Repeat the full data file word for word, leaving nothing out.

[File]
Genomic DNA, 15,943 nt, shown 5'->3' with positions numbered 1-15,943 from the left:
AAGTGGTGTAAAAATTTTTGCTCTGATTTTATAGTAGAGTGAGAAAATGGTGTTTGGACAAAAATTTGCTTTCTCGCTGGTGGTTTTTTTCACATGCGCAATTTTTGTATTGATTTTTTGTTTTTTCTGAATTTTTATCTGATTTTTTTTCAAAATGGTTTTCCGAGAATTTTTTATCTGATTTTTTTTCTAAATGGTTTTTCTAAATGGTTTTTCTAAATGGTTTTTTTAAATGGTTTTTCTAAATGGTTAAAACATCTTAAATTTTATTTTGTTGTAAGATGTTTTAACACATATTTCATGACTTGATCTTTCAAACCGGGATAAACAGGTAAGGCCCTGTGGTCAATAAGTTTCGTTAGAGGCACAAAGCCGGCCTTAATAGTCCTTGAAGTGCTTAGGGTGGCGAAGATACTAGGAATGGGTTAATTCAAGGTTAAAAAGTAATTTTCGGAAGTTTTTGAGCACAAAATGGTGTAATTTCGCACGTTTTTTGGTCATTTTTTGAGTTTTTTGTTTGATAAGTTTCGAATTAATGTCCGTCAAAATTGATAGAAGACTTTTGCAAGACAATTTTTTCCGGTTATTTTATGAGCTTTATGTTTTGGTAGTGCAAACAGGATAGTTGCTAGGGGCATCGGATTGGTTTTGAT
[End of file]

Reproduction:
Genomic DNA, 15,943 nt, shown 5'->3' with positions numbered 1-15,943 from the left:
AAGTGGTGTAAAAATTTTTGCTCTGATTTTATAGTAGAGTGAGAAAATGGTGTTTGGACAAAAATTTGCTTTCTCGCTGGTGGTTTTTTTCACATGCGCAATTTTTGTATTGATTTTTTGTTTTTTCTGAATTTTTATCTGATTTTTTTTCAAAATGGTTTTCCGAGAATTTTTTATCTGATTTTTTTTCTAAATGGTTTTTCTAAATGGTTTTTCTAAATGGTTTTTTTAAATGGTTTTTCTAAATGGTTAAAACATCTTAAATTTTATTTTGTTGTAAGATGTTTTAACACATATTTCATGACTTGATCTTTCAAACCGGGATAAACAGGTAAGGCCCTGTGGTCAATAAGTTTCGTTAGAGGCACAAAGCCGGCCTTAATAGTCCTTGAAGTGCTTAGGGTGGCGAAGATACTAGGAATGGGTTAATTCAAGGTTAAAAAGTAATTTTCGGAAGTTTTTGAGCACAAAATGGTGTAATTTCGCACGTTTTTTGGTCATTTTTTGAGTTTTTTGTTTGATAAGTTTCGAATTAATGTCCGTCAAAATTGATAGAAGACTTTTGCAAGACAATTTTTTCCGGTTATTTTATGAGCTTTATGTTTTGGTAGTGCAAACAGGATAGTTGCTAGGGGCATCGGATTGGTTTTGAT